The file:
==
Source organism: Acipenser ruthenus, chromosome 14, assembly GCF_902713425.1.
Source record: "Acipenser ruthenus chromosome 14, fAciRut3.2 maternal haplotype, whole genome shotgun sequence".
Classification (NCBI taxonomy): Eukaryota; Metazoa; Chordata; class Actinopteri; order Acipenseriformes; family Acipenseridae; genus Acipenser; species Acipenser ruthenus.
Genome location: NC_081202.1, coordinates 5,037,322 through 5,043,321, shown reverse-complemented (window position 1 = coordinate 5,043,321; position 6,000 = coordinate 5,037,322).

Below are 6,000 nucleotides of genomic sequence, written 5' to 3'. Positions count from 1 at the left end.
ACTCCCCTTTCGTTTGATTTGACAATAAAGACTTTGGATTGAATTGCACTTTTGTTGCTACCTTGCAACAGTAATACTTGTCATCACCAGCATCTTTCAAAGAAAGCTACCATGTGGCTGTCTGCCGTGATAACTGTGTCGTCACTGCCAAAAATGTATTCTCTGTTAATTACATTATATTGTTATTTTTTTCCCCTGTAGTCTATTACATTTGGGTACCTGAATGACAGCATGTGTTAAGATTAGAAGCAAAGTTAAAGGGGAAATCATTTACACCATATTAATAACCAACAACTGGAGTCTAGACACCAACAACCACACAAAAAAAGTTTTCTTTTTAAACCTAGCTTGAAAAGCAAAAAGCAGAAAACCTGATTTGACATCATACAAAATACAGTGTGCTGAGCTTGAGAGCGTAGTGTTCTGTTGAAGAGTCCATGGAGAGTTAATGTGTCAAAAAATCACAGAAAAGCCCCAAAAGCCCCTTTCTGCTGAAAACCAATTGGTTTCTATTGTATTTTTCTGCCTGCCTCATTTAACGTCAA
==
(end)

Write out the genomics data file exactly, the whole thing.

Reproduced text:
Source organism: Acipenser ruthenus, chromosome 14, assembly GCF_902713425.1.
Source record: "Acipenser ruthenus chromosome 14, fAciRut3.2 maternal haplotype, whole genome shotgun sequence".
Classification (NCBI taxonomy): Eukaryota; Metazoa; Chordata; class Actinopteri; order Acipenseriformes; family Acipenseridae; genus Acipenser; species Acipenser ruthenus.
Genome location: NC_081202.1, coordinates 5,037,322 through 5,043,321, shown reverse-complemented (window position 1 = coordinate 5,043,321; position 6,000 = coordinate 5,037,322).

Below are 6,000 nucleotides of genomic sequence, written 5' to 3'. Positions count from 1 at the left end.
ACTCCCCTTTCGTTTGATTTGACAATAAAGACTTTGGATTGAATTGCACTTTTGTTGCTACCTTGCAACAGTAATACTTGTCATCACCAGCATCTTTCAAAGAAAGCTACCATGTGGCTGTCTGCCGTGATAACTGTGTCGTCACTGCCAAAAATGTATTCTCTGTTAATTACATTATATTGTTATTTTTTTCCCCTGTAGTCTATTACATTTGGGTACCTGAATGACAGCATGTGTTAAGATTAGAAGCAAAGTTAAAGGGGAAATCATTTACACCATATTAATAACCAACAACTGGAGTCTAGACACCAACAACCACACAAAAAAAGTTTTCTTTTTAAACCTAGCTTGAAAAGCAAAAAGCAGAAAACCTGATTTGACATCATACAAAATACAGTGTGCTGAGCTTGAGAGCGTAGTGTTCTGTTGAAGAGTCCATGGAGAGTTAATGTGTCAAAAAATCACAGAAAAGCCCCAAAAGCCCCTTTCTGCTGAAAACCAATTGGTTTCTATTGTATTTTTCTGCCTGCCTCATTTAACGTCAA